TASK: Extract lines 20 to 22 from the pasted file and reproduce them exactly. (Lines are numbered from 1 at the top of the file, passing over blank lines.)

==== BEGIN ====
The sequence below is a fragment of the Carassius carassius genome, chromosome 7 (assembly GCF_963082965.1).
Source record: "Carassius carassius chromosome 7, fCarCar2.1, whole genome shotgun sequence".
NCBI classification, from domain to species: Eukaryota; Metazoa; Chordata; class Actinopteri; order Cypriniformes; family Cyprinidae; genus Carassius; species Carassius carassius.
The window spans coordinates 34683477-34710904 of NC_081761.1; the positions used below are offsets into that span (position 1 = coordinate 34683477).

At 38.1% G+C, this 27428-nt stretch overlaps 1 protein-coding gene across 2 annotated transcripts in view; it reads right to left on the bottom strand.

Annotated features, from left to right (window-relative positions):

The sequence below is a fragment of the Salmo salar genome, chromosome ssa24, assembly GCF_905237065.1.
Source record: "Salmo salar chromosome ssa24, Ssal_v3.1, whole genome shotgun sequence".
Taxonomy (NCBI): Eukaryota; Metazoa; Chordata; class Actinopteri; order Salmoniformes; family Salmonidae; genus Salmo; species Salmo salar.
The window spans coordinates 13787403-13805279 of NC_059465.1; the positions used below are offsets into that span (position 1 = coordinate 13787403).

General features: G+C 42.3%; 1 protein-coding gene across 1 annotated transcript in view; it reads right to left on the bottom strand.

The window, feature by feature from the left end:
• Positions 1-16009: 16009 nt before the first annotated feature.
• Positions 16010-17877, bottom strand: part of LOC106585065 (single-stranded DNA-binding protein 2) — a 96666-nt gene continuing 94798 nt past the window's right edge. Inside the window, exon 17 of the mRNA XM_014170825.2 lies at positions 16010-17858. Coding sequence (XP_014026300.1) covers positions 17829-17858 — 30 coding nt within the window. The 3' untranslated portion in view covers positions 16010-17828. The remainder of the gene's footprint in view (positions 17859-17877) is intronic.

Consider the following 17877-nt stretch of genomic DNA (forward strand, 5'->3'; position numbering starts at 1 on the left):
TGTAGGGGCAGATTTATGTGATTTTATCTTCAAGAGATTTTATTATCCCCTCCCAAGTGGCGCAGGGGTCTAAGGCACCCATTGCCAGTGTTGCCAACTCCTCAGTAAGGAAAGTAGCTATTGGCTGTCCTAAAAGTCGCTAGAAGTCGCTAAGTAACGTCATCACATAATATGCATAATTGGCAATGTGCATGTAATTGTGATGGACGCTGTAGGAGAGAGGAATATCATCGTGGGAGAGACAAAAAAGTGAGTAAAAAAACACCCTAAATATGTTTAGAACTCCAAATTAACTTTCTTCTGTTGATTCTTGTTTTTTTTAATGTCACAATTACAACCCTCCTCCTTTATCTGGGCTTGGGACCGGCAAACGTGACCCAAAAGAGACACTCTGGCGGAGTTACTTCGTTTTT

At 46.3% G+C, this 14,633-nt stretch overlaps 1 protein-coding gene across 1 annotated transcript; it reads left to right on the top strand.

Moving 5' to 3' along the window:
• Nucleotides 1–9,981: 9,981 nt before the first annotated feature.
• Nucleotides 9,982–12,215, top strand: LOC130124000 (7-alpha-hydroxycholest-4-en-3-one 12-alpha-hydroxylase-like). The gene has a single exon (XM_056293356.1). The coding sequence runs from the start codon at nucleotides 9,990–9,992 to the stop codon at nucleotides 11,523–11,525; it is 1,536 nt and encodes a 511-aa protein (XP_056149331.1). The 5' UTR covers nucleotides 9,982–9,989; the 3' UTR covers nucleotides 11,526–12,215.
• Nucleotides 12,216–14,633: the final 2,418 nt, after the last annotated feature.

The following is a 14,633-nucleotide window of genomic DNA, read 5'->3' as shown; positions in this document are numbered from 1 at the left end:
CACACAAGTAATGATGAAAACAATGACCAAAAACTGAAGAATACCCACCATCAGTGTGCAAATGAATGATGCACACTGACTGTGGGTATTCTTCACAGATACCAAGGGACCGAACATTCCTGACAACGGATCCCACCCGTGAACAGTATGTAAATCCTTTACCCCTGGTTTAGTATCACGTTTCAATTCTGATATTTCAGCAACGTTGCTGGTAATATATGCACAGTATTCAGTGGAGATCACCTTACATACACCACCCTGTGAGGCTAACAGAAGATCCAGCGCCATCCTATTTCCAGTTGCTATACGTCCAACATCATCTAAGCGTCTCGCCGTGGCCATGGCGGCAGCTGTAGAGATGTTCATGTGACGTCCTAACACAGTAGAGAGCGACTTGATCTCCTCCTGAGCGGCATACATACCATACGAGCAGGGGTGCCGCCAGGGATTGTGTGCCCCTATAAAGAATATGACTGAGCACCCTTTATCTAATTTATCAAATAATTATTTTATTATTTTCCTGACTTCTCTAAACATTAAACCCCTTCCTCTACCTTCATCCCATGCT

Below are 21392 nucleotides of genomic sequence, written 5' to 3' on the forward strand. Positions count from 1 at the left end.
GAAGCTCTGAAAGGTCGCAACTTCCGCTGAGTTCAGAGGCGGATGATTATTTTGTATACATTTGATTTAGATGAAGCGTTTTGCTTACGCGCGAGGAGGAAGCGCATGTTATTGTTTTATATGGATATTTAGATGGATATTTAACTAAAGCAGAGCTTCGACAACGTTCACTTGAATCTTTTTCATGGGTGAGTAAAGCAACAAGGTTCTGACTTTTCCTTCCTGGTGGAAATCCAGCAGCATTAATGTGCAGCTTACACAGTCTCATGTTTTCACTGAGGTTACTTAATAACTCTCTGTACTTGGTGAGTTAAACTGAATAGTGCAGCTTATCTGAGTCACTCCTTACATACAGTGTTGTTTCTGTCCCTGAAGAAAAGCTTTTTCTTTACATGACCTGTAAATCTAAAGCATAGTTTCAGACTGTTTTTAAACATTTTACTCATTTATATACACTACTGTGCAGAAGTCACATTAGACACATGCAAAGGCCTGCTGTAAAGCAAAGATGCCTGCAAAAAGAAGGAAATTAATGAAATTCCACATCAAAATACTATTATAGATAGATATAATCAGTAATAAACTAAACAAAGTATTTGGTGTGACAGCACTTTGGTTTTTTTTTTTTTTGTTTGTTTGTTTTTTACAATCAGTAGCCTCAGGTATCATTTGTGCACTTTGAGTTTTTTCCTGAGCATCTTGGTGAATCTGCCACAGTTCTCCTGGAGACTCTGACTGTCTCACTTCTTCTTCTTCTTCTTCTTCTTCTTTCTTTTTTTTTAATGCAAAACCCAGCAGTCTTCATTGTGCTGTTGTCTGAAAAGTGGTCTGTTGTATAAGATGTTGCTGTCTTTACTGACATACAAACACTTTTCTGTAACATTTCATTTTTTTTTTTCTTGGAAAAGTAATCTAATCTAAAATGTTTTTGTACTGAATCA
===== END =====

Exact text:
• Nucleotides 9,982–12,215, top strand: LOC130124000 (7-alpha-hydroxycholest-4-en-3-one 12-alpha-hydroxylase-like). The gene has a single exon (XM_056293356.1). The coding sequence runs from the start codon at nucleotides 9,990–9,992 to the stop codon at nucleotides 11,523–11,525; it is 1,536 nt and encodes a 511-aa protein (XP_056149331.1). The 5' UTR covers nucleotides 9,982–9,989; the 3' UTR covers nucleotides 11,526–12,215.
• Nucleotides 12,216–14,633: the final 2,418 nt, after the last annotated feature.

The following is a 14,633-nucleotide window of genomic DNA, read 5'->3' as shown; positions in this document are numbered from 1 at the left end: